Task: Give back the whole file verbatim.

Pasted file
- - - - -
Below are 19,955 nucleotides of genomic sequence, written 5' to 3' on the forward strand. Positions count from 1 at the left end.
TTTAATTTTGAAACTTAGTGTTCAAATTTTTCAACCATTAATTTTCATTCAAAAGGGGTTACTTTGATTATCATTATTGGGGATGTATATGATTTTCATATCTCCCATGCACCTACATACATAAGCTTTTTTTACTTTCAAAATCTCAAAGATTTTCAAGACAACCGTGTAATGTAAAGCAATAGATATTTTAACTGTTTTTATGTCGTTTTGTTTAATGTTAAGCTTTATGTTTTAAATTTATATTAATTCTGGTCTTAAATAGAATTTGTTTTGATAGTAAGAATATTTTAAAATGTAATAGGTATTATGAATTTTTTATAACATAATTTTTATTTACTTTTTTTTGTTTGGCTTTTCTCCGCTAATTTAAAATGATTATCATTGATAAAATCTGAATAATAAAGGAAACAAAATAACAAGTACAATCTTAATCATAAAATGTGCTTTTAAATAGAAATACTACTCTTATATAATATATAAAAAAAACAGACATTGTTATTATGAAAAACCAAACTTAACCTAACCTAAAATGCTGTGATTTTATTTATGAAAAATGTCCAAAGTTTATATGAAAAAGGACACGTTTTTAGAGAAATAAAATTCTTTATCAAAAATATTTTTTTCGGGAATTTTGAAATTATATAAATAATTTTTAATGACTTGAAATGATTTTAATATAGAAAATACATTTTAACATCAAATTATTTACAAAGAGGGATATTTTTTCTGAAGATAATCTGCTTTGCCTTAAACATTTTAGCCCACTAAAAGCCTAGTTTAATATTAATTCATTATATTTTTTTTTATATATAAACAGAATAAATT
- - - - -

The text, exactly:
Below are 19,955 nucleotides of genomic sequence, written 5' to 3' on the forward strand. Positions count from 1 at the left end.
TTTAATTTTGAAACTTAGTGTTCAAATTTTTCAACCATTAATTTTCATTCAAAAGGGGTTACTTTGATTATCATTATTGGGGATGTATATGATTTTCATATCTCCCATGCACCTACATACATAAGCTTTTTTTACTTTCAAAATCTCAAAGATTTTCAAGACAACCGTGTAATGTAAAGCAATAGATATTTTAACTGTTTTTATGTCGTTTTGTTTAATGTTAAGCTTTATGTTTTAAATTTATATTAATTCTGGTCTTAAATAGAATTTGTTTTGATAGTAAGAATATTTTAAAATGTAATAGGTATTATGAATTTTTTATAACATAATTTTTATTTACTTTTTTTTGTTTGGCTTTTCTCCGCTAATTTAAAATGATTATCATTGATAAAATCTGAATAATAAAGGAAACAAAATAACAAGTACAATCTTAATCATAAAATGTGCTTTTAAATAGAAATACTACTCTTATATAATATATAAAAAAAACAGACATTGTTATTATGAAAAACCAAACTTAACCTAACCTAAAATGCTGTGATTTTATTTATGAAAAATGTCCAAAGTTTATATGAAAAAGGACACGTTTTTAGAGAAATAAAATTCTTTATCAAAAATATTTTTTTCGGGAATTTTGAAATTATATAAATAATTTTTAATGACTTGAAATGATTTTAATATAGAAAATACATTTTAACATCAAATTATTTACAAAGAGGGATATTTTTTCTGAAGATAATCTGCTTTGCCTTAAACATTTTAGCCCACTAAAAGCCTAGTTTAATATTAATTCATTATATTTTTTTTTATATATAAACAGAATAAATT